Government argues that because the lawyers themselves cannot agree who should be on the Council, it needs “safe pairs of hands” to ensure the bill is implemented correctly.
Another contentious issue has been the practice of Cayman law by overseas offices of Cayman firms and lawyers outside of Cayman.
Some view the practice as illegal. Others have argued that the overseas practice of Cayman law would amount to outsourcing, contributing to the loss of control over the practice of Cayman law by Cayman firms.
The bill tries to address this by providing a 1-to-1 ratio to ensure that the number of a firm’s lawyers who are practicing Cayman law abroad cannot collectively exceed the number of the firm’s attorneys practicing it in Cayman.
“This is an important enhancement, and one that everyone must hopefully agree is useful and necessary to help ensure that the control of Cayman law firms remains within these islands,” the premier said.
Another feature of the bill is that through the Legal Services Professional Development Regulations, Caymanian attorneys would be considered first for roles that require the practice of Cayman law in overseas offices.
The bill stipulates that every lawyer practicing Cayman law overseas will now have to be admitted in Cayman, fall within the supervisory remit of the Cayman Islands Legal Services Council, and will be required to pay an admission fee and a practicing certificate fee.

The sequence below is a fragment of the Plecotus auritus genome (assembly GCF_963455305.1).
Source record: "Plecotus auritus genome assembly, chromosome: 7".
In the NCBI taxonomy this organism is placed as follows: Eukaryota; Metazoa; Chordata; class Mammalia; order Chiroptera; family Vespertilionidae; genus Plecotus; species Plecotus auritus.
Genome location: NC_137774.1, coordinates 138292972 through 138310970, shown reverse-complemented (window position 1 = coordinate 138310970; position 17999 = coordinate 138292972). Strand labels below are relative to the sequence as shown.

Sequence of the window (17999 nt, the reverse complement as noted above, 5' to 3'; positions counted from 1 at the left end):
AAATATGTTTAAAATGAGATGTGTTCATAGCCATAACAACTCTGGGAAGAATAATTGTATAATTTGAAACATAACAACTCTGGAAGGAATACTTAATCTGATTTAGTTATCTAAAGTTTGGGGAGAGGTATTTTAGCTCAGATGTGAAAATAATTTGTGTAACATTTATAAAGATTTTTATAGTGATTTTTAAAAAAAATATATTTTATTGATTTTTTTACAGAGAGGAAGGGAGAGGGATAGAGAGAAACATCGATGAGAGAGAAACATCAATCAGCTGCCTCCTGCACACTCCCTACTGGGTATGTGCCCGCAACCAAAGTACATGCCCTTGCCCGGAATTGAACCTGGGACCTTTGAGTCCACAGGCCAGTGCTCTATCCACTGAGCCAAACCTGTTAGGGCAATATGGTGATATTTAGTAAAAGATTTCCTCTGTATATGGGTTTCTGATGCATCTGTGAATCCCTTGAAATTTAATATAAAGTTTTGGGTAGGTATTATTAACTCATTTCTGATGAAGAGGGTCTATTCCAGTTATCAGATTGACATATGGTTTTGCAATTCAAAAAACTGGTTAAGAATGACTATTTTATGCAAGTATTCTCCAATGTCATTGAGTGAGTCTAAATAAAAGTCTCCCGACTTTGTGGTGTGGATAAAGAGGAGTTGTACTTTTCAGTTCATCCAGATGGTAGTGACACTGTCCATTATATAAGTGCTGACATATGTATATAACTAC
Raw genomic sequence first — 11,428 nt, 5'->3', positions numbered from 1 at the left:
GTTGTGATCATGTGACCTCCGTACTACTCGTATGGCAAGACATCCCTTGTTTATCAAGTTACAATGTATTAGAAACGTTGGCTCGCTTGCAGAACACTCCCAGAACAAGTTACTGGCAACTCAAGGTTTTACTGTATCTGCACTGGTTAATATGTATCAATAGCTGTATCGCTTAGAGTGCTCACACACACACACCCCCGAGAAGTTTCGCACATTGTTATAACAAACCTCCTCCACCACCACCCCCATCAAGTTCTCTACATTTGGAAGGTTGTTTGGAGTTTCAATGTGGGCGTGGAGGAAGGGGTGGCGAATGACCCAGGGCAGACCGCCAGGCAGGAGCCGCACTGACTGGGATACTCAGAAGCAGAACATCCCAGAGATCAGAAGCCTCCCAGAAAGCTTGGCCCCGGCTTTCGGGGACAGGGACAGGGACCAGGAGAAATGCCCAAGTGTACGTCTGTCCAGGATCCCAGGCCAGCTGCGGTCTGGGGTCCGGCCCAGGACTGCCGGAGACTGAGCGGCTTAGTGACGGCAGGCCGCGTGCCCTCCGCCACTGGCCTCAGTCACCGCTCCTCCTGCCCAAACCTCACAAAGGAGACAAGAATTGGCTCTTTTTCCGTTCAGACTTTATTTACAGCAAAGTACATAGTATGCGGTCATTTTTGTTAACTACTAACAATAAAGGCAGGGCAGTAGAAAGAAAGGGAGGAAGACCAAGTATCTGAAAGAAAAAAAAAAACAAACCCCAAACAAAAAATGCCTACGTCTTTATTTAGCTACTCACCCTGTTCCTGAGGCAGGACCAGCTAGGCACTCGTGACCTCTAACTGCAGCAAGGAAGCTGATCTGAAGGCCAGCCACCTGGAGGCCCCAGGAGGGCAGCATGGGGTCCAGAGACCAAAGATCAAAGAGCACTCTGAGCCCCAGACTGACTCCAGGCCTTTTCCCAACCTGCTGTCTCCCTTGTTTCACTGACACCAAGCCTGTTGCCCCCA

Premier McLaughlin said there was no evidence to suggest that the presence and growth of Cayman law firms’ overseas offices had taken work away from Caymanian lawyers. Instead, the majority of the business of larger law firms in Cayman was generated by overseas lawyers practicing Cayman law.
As far as non-Caymanian lawyers practicing Cayman law locally is concerned, the premier said, “We are of the opinion that entry level positions must be reserved for young Caymanian entrants into the profession, who should be properly trained up to ensure their upward progression.”
To achieve that, lawyers with less than five years of post-qualification experience will no longer be permitted to be hired in the Cayman Islands.
Only a Caymanian or the holder of a residency employment rights certificate will be allowed to be admitted as an attorney at law, if they have less than five years post-qualification experience.
In addition, the bill proposes Legal Services Professional Development Regulations and a new continuing professional development regime to support access to the legal profession, as well as the training, development and progression of Caymanian attorneys.
Ownership and control of Cayman law firms is another key issue, because the usual 60%-Caymanian ownership rules or local company control licenses do not apply.
The bill requires that every law firm in Cayman has at least one Caymanian attorney who is a partner or member depending on the type of practice.
While opposition politicians believe this does not go far enough, the government argues going further could hurt the industry.
However, the premier agreed that upward mobility has long been one of the main complaints about the legal profession and industry.
“Frankly, law firms have not done anywhere near enough over the years to provide opportunities for Caymanian lawyers to be able to move to the highest echelons within the law firms and to share in the equity of those law firms,” he said.